The Indian parliament recommends that Facebook and Twitter should be overseen by a new regulator


An Indian parliamentary body has recommended treating social media platforms like Twitter and Facebook as publishers and creating a regulator to oversee them, potentially exposing companies to greater liability for user-generated content.

The high-level committee made these recommendations when it was reviewing the Personal Data Protection Act, introduced in 2019, which aims to protect user privacy and enforce tight controls on companies like Google and Amazon. Collect, process and store data.

The panel is calling for stricter rules because current laws treating these social media platforms as intermediaries haven’t done enough in terms of regulation, said the two people who are not allowed to speak to the media. They also said the current provisions in the Personal Data Protection Act are too broad.

People said the committee recommended setting up the regulator along the lines of the Indian Press Council to regulate the content. A mechanism could be developed for social media platforms to be held responsible for content coming from unverified accounts, they said.

PP Chaudhary, a ruling Bharatiya Janata Party lawmaker who chairs the panel, said the report’s recommendations would be presented to parliament at the November 29 session. He declined to discuss the contents of the report.

If these recommendations are included in the revised bill and passed in parliament, it could have far-reaching implications for the operations of public and private companies in the world’s largest social media market. Violations according to this law can be punished with fines of up to 4 percent of the worldwide annual turnover of social media companies, similar to the European Union.

Such steps reflect similar feelings outside of India. Lawmakers from Washington to Brussels have been considering measures to hold social media companies like Facebook and Google accountable for the enormous amount of content generated on their platforms on a daily basis, a view that gained momentum during the pandemic.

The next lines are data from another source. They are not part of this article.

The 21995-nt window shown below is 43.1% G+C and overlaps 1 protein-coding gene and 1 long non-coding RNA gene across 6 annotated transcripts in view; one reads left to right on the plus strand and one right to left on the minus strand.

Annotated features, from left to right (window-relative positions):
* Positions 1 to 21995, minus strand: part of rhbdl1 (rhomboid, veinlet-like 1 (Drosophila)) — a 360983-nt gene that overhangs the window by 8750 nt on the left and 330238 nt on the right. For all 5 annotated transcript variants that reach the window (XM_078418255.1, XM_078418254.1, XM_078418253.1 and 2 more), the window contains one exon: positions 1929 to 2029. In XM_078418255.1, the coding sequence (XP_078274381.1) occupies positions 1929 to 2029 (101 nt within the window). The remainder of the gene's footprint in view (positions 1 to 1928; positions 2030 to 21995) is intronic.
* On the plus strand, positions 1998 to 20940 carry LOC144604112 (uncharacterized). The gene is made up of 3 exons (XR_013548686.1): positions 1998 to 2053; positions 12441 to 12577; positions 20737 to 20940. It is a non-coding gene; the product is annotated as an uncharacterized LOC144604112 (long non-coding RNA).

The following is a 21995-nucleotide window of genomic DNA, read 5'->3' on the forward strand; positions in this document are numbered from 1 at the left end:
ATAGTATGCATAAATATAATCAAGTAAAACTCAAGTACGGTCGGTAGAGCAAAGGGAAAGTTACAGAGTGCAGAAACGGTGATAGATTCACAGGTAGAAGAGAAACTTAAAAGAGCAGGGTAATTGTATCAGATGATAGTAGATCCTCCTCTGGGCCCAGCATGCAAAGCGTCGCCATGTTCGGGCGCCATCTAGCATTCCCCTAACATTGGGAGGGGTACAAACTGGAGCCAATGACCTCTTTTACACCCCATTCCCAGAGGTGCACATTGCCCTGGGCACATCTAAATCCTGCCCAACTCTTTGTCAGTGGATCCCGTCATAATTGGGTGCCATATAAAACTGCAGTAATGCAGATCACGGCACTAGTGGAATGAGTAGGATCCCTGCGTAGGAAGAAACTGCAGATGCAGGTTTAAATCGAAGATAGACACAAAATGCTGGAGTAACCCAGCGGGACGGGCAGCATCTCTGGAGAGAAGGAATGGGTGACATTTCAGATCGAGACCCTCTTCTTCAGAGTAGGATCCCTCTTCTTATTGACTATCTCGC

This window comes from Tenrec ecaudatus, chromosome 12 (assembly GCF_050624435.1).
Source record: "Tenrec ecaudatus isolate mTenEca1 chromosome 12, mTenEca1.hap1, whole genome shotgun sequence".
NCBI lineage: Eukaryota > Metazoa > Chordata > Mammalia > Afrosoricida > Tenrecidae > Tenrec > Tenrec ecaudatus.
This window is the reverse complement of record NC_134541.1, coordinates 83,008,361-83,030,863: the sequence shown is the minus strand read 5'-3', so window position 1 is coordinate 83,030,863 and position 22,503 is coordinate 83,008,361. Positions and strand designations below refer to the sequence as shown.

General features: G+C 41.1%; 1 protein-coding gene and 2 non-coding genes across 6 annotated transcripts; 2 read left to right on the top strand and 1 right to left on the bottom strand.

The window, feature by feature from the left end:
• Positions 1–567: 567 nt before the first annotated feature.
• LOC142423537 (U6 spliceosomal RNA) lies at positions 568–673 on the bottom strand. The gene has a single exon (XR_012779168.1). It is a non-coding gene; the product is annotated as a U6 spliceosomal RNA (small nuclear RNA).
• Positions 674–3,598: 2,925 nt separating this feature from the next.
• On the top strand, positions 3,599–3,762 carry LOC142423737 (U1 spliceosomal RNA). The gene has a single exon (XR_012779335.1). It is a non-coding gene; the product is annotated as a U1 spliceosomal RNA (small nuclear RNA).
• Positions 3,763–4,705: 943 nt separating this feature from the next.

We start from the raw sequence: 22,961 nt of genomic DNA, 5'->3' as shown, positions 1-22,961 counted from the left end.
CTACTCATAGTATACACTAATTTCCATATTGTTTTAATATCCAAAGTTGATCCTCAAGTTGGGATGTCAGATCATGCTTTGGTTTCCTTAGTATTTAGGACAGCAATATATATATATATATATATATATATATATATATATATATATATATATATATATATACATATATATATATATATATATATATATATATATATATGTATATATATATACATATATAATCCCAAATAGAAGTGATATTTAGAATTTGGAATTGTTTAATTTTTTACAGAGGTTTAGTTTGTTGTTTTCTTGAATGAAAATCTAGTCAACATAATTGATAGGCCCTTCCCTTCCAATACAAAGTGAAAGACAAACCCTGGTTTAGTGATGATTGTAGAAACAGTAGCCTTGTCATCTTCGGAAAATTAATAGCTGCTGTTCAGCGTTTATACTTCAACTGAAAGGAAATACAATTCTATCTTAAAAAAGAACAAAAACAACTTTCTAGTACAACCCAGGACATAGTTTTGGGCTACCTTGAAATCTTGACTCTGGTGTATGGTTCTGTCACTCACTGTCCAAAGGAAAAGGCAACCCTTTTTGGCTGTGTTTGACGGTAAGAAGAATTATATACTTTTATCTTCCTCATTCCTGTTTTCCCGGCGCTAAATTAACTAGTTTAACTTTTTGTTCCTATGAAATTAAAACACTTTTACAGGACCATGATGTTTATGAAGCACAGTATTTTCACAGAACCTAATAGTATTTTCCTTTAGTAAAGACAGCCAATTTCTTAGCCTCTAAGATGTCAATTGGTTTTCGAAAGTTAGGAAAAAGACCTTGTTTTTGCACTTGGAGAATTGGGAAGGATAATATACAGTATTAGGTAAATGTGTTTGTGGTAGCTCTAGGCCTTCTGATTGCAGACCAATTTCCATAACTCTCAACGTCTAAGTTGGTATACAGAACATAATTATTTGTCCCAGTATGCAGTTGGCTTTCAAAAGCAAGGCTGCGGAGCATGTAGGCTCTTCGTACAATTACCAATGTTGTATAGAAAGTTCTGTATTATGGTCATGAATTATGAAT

In India, these companies have so far enjoyed “safe haven” status and cannot be held liable for user-generated content on their platform as long as they follow the intermediary guidelines issued earlier this year. This included setting up offices in India, appointing compliance officers and complying with government requests to remove certain types of content it deems harmful.

Google declined to comment on the panel’s recommendations. Twitter and Metas Facebook did not immediately respond to a request for comment.

data protection

India’s rapid rush for smartphone adoption has sparked an explosion of personal and sensitive information. However, user privacy laws have not evolved at the same pace, raising concerns about potential abuse among activists and civic groups.

It took Prime Minister Narendra Modi’s government two years to come up with data protection laws after the Supreme Court ruled that privacy is a fundamental right of the individual. The parliamentary body missed many deadlines to finalize its report as legislators disagreed on some provisions of the bill. On Monday, the committee had completed the report.

Legislators on the panel are in favor of extending the scope of the bill to include non-personal data, people said. Allowing approximately 24 months to implement the provisions of the law was also recommended so that data-related companies can make the necessary changes to their policies, infrastructures and processes.

The panel also retained the provision that allows the government to grant exemptions from parts of the legislation to its authorities, although some lawmakers have expressed reservations about this.

– With the support of Abhijit Roy Chowdhury and Saritha Rai.

© 2021 Bloomberg LP


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